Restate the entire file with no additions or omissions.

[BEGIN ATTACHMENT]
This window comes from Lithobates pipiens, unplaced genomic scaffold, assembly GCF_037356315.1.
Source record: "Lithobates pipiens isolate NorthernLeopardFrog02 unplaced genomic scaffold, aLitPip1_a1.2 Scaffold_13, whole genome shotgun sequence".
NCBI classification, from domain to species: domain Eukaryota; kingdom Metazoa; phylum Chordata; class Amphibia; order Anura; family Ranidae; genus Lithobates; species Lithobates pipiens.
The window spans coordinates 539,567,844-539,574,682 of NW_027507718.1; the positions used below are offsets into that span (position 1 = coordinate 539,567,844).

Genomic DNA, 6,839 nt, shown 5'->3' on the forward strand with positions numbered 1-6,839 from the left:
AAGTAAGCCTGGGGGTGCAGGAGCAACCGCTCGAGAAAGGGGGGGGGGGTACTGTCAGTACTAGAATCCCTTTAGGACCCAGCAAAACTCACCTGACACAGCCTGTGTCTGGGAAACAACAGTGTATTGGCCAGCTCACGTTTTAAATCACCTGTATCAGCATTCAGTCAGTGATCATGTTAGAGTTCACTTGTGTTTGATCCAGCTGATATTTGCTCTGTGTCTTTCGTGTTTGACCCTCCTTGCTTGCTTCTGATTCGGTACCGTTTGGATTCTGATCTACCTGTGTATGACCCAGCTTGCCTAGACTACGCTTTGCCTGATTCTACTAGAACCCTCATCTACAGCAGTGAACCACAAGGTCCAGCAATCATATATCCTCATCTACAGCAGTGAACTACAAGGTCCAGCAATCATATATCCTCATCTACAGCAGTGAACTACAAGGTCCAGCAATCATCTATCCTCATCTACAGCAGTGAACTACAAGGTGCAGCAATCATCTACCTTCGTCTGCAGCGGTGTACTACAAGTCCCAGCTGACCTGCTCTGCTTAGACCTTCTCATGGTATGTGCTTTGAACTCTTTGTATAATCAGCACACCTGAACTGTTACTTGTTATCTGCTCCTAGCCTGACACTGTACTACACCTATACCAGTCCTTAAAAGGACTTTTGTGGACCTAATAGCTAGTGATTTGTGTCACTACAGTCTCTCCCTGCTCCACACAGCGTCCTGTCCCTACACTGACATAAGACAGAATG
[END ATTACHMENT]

This window comes from Lithobates pipiens, unplaced genomic scaffold, assembly GCF_037356315.1.
Source record: "Lithobates pipiens isolate NorthernLeopardFrog02 unplaced genomic scaffold, aLitPip1_a1.2 Scaffold_13, whole genome shotgun sequence".
NCBI classification, from domain to species: domain Eukaryota; kingdom Metazoa; phylum Chordata; class Amphibia; order Anura; family Ranidae; genus Lithobates; species Lithobates pipiens.
The window spans coordinates 539,567,844-539,574,682 of NW_027507718.1; the positions used below are offsets into that span (position 1 = coordinate 539,567,844).

Genomic DNA, 6,839 nt, shown 5'->3' on the forward strand with positions numbered 1-6,839 from the left:
AAGTAAGCCTGGGGGTGCAGGAGCAACCGCTCGAGAAAGGGGGGGGGGGTACTGTCAGTACTAGAATCCCTTTAGGACCCAGCAAAACTCACCTGACACAGCCTGTGTCTGGGAAACAACAGTGTATTGGCCAGCTCACGTTTTAAATCACCTGTATCAGCATTCAGTCAGTGATCATGTTAGAGTTCACTTGTGTTTGATCCAGCTGATATTTGCTCTGTGTCTTTCGTGTTTGACCCTCCTTGCTTGCTTCTGATTCGGTACCGTTTGGATTCTGATCTACCTGTGTATGACCCAGCTTGCCTAGACTACGCTTTGCCTGATTCTACTAGAACCCTCATCTACAGCAGTGAACCACAAGGTCCAGCAATCATATATCCTCATCTACAGCAGTGAACTACAAGGTCCAGCAATCATATATCCTCATCTACAGCAGTGAACTACAAGGTCCAGCAATCATCTATCCTCATCTACAGCAGTGAACTACAAGGTGCAGCAATCATCTACCTTCGTCTGCAGCGGTGTACTACAAGTCCCAGCTGACCTGCTCTGCTTAGACCTTCTCATGGTATGTGCTTTGAACTCTTTGTATAATCAGCACACCTGAACTGTTACTTGTTATCTGCTCCTAGCCTGACACTGTACTACACCTATACCAGTCCTTAAAAGGACTTTTGTGGACCTAATAGCTAGTGATTTGTGTCACTACAGTCTCTCCCTGCTCCACACAGCGTCCTGTCCCTACACTGACATAAGACAGAATG